The SIMZ is still looking for partners and says it is talking to potential investors in the United States and Germany.

Retirement villages are also property projects, says Professor Ren. Real estate investors use care homes to promote their business and get local governments to back them. The biggest attraction, though, is that local governments often provide land at a lower price if it will be used for care homes.

"We should encourage business people to invest in this industry," says Professor Ren. "Government supervision and standardisation is very important for this market's development."

Grey UK

The care home project near Shanghai may have failed, but it proves that both local government and Chinese companies are eager to find Western partners, and that Western investors are eyeing the sector.

"China should learn from the West's advanced experience in the care industry", says Professor Ren. "They should look especially at the US and the UK."

The UK, for example, already has more than 30 years' experience with retirement villages, and needs to grow its care sector as the population goes grey.

By 2034, 23% of the UK population will be 65 years old or over, while just 18% will be 16 or younger, according to the Office for National Statistics.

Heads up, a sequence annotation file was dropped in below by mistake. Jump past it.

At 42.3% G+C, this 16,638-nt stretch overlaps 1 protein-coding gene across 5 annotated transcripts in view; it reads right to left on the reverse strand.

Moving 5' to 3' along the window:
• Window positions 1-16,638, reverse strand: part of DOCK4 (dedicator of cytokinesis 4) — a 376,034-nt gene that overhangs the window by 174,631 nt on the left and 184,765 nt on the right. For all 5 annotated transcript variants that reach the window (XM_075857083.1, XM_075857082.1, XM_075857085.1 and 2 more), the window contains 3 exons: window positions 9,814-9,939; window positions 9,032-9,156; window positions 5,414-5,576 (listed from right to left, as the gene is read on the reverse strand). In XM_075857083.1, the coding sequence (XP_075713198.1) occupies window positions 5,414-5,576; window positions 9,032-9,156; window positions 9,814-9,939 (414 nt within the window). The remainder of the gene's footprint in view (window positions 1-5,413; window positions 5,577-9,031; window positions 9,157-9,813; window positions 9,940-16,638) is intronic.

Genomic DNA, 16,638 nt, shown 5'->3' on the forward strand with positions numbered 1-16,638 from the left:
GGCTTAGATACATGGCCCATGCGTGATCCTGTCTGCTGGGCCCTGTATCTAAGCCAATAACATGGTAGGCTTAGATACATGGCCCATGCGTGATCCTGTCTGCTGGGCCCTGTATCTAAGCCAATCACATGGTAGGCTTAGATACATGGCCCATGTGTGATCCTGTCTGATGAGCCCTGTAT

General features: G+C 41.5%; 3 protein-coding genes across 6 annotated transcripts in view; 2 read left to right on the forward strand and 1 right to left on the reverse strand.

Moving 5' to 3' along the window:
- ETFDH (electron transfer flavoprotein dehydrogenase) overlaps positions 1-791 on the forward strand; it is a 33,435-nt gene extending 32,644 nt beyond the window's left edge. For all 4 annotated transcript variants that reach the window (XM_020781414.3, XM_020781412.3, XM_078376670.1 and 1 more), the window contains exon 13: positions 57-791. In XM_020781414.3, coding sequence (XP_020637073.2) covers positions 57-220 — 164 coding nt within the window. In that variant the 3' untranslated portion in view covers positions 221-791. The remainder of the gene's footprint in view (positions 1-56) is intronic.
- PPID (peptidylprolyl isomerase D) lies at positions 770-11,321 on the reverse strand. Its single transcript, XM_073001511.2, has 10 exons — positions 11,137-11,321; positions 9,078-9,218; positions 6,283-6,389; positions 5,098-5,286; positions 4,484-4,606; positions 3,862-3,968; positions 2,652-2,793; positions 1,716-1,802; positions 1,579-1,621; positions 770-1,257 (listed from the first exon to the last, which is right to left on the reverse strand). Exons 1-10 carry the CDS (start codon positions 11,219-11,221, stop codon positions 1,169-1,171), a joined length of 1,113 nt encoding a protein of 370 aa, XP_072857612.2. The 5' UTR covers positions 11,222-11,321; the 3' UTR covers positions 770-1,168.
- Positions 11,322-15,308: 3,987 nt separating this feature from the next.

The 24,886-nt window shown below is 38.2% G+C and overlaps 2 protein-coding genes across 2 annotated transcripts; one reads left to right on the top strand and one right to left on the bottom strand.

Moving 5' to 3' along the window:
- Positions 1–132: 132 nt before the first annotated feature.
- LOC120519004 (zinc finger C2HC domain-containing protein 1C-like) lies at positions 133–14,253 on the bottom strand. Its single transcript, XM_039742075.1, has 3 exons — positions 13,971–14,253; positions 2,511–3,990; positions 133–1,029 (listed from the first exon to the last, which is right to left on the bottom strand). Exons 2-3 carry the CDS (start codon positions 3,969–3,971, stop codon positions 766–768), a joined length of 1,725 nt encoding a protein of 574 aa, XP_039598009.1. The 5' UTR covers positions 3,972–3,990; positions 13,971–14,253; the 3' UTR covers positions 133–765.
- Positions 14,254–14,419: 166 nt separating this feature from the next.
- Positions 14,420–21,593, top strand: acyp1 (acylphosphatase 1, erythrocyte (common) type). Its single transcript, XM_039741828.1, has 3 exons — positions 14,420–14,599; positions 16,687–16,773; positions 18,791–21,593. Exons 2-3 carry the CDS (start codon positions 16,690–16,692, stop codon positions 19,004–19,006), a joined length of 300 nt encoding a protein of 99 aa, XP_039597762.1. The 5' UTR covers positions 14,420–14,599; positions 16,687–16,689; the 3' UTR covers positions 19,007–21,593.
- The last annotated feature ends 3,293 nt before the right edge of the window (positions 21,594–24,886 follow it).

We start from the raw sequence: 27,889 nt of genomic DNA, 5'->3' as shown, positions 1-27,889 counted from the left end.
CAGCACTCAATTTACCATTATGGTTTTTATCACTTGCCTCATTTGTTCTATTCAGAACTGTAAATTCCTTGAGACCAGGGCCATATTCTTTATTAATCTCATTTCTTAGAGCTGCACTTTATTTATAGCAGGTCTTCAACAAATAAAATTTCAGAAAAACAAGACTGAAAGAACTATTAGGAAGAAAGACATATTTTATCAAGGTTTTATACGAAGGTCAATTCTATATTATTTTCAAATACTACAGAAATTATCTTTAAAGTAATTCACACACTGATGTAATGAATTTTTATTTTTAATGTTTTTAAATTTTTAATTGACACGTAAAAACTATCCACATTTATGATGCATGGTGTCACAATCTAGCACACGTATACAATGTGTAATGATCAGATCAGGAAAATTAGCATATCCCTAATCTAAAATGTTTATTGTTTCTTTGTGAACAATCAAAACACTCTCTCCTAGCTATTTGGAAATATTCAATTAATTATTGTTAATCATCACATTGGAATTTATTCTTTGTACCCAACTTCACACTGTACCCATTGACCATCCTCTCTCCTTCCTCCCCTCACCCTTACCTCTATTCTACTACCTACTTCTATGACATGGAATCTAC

Mr Zheng at Greenfield Capital hopes for Western investment and co-operation: "We need advanced management and service systems, their experience, as well as advanced equipment".

However, he yet has to identify potential partners or find out whether they would be interested in cooperation at all.

Chinese challenges

Image caption Some elderly people play musical instruments in their leisure time

Partners could be UK companies such as Audley, which has been building and managing luxury retirement villages for more than a decade.

Nick Sanderson, its chief executive, says his firm has "not really investigated the Chinese market in sufficient detail [but] would consider lending expertise to new entrants in the market".

For now, expanding in the UK absorbs most of Audley's capital. And Mr Sanderson worries about the challenges of going into the Chinese market - culturally, regulatory and financially.

Mr Zheng understands Western worries, but warns investors to take note of Chinese government policies and start to seek opportunities now.

"In China, timing is very important," he says.

Says Professor Ren: "It's never too early to be a successful investor.

"Early investors usually win more opportunities to succeed."

'Lonely and guilty'

Image caption Who will take care of the lonely elderly?

But for the Chinese, it may take time to accept retirement villages.

While the daughter of Ms Liu is concerned for her mother, she worries that "my mother may feel lonely and guilty for her age, living there.

"And people may judge me being irresponsible about my parent.

"It doesn't matter about the money or the service in the retirement village; it is totally about whether I act responsibly.

"I hope mum can live her retired life happy and comfortable, but for most old people in China, the happiest thing is to live with their children."

However, these attitudes will change further as cities develop and people move around, believes Professor Ren.

Placing their parents in retirement villages will be the choice young people have to make, he says - sooner or later.